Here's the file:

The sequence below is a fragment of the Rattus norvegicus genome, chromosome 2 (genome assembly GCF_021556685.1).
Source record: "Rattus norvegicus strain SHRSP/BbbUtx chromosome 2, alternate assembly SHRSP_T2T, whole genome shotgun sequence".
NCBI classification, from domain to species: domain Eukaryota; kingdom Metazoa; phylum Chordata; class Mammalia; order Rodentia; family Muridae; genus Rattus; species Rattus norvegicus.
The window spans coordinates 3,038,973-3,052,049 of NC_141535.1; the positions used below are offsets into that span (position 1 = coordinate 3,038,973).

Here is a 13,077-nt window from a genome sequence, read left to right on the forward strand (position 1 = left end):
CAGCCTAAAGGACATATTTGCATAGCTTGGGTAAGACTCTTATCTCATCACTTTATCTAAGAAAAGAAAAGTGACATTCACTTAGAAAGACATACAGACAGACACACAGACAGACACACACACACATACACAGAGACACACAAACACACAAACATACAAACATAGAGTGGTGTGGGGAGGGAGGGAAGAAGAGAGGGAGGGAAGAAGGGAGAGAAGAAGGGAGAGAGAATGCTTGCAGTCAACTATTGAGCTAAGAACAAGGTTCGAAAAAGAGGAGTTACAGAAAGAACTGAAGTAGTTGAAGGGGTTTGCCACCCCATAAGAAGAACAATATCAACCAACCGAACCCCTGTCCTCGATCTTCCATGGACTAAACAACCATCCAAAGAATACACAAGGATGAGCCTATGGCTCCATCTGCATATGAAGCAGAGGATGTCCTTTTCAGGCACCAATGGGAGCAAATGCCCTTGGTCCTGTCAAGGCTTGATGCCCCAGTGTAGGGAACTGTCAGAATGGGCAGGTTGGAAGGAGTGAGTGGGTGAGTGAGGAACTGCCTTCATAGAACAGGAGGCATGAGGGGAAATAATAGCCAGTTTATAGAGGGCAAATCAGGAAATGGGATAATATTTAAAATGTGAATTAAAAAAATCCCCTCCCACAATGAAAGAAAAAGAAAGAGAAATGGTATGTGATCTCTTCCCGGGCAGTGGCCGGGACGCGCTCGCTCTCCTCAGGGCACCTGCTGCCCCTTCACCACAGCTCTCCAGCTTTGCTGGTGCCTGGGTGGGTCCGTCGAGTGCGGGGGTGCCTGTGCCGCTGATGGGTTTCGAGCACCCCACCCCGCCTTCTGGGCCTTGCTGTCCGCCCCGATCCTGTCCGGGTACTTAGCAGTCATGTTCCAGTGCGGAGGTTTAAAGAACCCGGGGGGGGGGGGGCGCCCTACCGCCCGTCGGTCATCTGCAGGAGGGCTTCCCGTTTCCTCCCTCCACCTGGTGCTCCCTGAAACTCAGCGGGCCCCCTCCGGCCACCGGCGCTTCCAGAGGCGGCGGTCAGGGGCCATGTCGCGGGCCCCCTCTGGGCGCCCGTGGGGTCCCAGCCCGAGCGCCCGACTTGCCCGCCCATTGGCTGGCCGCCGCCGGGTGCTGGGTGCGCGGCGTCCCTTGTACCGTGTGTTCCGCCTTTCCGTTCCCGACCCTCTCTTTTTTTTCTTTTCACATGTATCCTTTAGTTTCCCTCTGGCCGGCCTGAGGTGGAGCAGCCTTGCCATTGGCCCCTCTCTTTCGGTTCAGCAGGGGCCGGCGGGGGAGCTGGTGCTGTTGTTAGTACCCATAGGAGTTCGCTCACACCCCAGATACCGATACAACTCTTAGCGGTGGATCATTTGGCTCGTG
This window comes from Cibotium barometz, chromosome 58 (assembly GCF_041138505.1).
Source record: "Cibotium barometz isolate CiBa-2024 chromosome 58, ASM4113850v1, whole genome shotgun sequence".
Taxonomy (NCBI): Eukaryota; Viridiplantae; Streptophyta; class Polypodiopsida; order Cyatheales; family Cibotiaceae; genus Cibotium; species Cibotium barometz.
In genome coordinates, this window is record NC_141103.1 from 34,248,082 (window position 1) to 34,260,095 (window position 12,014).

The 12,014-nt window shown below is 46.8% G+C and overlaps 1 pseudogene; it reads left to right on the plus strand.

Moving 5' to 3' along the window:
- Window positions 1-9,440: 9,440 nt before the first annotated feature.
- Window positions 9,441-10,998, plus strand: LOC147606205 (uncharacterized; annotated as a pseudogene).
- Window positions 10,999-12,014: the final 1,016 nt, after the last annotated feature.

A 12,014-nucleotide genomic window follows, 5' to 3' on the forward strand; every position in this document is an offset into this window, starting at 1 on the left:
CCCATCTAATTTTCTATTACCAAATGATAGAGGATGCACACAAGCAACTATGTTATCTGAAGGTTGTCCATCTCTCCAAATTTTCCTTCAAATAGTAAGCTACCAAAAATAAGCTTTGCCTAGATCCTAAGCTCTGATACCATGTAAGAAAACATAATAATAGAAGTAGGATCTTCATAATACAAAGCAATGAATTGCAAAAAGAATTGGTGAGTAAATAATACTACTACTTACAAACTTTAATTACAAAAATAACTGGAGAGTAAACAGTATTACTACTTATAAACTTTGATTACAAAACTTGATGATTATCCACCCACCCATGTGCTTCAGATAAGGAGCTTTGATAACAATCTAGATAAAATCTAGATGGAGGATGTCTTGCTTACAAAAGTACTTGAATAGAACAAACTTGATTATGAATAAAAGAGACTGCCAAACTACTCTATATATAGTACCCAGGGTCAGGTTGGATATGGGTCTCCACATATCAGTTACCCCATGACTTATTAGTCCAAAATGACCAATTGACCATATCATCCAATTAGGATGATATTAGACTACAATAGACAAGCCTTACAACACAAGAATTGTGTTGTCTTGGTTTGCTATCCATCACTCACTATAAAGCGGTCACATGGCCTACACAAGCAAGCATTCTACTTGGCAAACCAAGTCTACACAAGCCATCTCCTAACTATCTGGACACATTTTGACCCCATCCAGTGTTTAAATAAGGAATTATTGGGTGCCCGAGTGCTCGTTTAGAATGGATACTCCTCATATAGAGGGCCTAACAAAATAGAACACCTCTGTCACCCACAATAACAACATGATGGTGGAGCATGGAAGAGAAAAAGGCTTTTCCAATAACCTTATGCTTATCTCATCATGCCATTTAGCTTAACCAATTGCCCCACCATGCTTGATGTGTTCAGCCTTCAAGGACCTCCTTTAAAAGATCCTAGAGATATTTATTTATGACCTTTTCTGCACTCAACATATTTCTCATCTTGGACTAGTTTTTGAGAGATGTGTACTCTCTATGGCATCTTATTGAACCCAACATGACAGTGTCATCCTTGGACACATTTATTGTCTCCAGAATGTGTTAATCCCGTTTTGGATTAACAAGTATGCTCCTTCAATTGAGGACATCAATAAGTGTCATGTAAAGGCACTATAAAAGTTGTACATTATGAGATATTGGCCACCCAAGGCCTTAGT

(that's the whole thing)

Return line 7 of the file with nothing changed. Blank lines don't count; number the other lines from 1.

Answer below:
This window comes from Cibotium barometz, chromosome 58 (assembly GCF_041138505.1).